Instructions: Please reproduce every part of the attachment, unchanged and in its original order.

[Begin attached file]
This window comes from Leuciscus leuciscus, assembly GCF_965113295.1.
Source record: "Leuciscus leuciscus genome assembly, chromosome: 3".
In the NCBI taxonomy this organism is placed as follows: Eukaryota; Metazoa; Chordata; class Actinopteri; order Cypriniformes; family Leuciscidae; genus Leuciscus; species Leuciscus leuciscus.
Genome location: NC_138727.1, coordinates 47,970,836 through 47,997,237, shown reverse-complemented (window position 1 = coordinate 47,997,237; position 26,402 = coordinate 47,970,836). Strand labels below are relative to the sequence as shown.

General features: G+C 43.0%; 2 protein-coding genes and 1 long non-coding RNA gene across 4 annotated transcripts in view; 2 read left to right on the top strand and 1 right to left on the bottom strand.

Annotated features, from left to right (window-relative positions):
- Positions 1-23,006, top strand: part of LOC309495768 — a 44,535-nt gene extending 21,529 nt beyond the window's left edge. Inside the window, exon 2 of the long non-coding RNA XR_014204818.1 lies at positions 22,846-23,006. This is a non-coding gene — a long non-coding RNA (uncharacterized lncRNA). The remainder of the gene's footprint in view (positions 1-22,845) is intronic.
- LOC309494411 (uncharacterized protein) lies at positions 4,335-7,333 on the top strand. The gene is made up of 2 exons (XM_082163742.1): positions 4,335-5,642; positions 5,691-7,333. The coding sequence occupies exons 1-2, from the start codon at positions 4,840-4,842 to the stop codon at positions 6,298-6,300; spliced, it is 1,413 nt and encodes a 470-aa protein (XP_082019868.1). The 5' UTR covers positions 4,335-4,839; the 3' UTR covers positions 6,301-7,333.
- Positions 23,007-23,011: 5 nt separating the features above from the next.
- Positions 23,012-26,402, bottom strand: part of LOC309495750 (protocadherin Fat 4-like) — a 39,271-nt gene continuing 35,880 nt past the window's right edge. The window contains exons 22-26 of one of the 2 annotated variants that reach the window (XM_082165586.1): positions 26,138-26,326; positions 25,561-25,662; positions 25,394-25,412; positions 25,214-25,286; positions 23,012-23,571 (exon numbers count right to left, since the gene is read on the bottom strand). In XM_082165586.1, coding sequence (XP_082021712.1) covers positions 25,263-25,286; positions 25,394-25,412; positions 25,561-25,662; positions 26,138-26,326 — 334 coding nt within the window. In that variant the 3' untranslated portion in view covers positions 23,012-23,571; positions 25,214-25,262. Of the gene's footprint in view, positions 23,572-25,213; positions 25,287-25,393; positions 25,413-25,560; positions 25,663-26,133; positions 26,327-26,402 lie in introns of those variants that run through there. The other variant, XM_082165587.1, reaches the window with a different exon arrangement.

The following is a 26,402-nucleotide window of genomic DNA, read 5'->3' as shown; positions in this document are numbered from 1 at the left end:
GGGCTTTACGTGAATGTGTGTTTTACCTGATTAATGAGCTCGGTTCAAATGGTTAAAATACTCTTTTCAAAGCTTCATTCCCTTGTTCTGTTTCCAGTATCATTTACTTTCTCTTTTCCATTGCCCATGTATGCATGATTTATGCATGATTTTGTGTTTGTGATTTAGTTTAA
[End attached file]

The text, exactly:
This window comes from Leuciscus leuciscus, assembly GCF_965113295.1.
Source record: "Leuciscus leuciscus genome assembly, chromosome: 3".
In the NCBI taxonomy this organism is placed as follows: Eukaryota; Metazoa; Chordata; class Actinopteri; order Cypriniformes; family Leuciscidae; genus Leuciscus; species Leuciscus leuciscus.
Genome location: NC_138727.1, coordinates 47,970,836 through 47,997,237, shown reverse-complemented (window position 1 = coordinate 47,997,237; position 26,402 = coordinate 47,970,836). Strand labels below are relative to the sequence as shown.

General features: G+C 43.0%; 2 protein-coding genes and 1 long non-coding RNA gene across 4 annotated transcripts in view; 2 read left to right on the top strand and 1 right to left on the bottom strand.

Annotated features, from left to right (window-relative positions):
- Positions 1-23,006, top strand: part of LOC309495768 — a 44,535-nt gene extending 21,529 nt beyond the window's left edge. Inside the window, exon 2 of the long non-coding RNA XR_014204818.1 lies at positions 22,846-23,006. This is a non-coding gene — a long non-coding RNA (uncharacterized lncRNA). The remainder of the gene's footprint in view (positions 1-22,845) is intronic.
- LOC309494411 (uncharacterized protein) lies at positions 4,335-7,333 on the top strand. The gene is made up of 2 exons (XM_082163742.1): positions 4,335-5,642; positions 5,691-7,333. The coding sequence occupies exons 1-2, from the start codon at positions 4,840-4,842 to the stop codon at positions 6,298-6,300; spliced, it is 1,413 nt and encodes a 470-aa protein (XP_082019868.1). The 5' UTR covers positions 4,335-4,839; the 3' UTR covers positions 6,301-7,333.
- Positions 23,007-23,011: 5 nt separating the features above from the next.
- Positions 23,012-26,402, bottom strand: part of LOC309495750 (protocadherin Fat 4-like) — a 39,271-nt gene continuing 35,880 nt past the window's right edge. The window contains exons 22-26 of one of the 2 annotated variants that reach the window (XM_082165586.1): positions 26,138-26,326; positions 25,561-25,662; positions 25,394-25,412; positions 25,214-25,286; positions 23,012-23,571 (exon numbers count right to left, since the gene is read on the bottom strand). In XM_082165586.1, coding sequence (XP_082021712.1) covers positions 25,263-25,286; positions 25,394-25,412; positions 25,561-25,662; positions 26,138-26,326 — 334 coding nt within the window. In that variant the 3' untranslated portion in view covers positions 23,012-23,571; positions 25,214-25,262. Of the gene's footprint in view, positions 23,572-25,213; positions 25,287-25,393; positions 25,413-25,560; positions 25,663-26,133; positions 26,327-26,402 lie in introns of those variants that run through there. The other variant, XM_082165587.1, reaches the window with a different exon arrangement.

The following is a 26,402-nucleotide window of genomic DNA, read 5'->3' as shown; positions in this document are numbered from 1 at the left end:
GGGCTTTACGTGAATGTGTGTTTTACCTGATTAATGAGCTCGGTTCAAATGGTTAAAATACTCTTTTCAAAGCTTCATTCCCTTGTTCTGTTTCCAGTATCATTTACTTTCTCTTTTCCATTGCCCATGTATGCATGATTTATGCATGATTTTGTGTTTGTGATTTAGTTTAA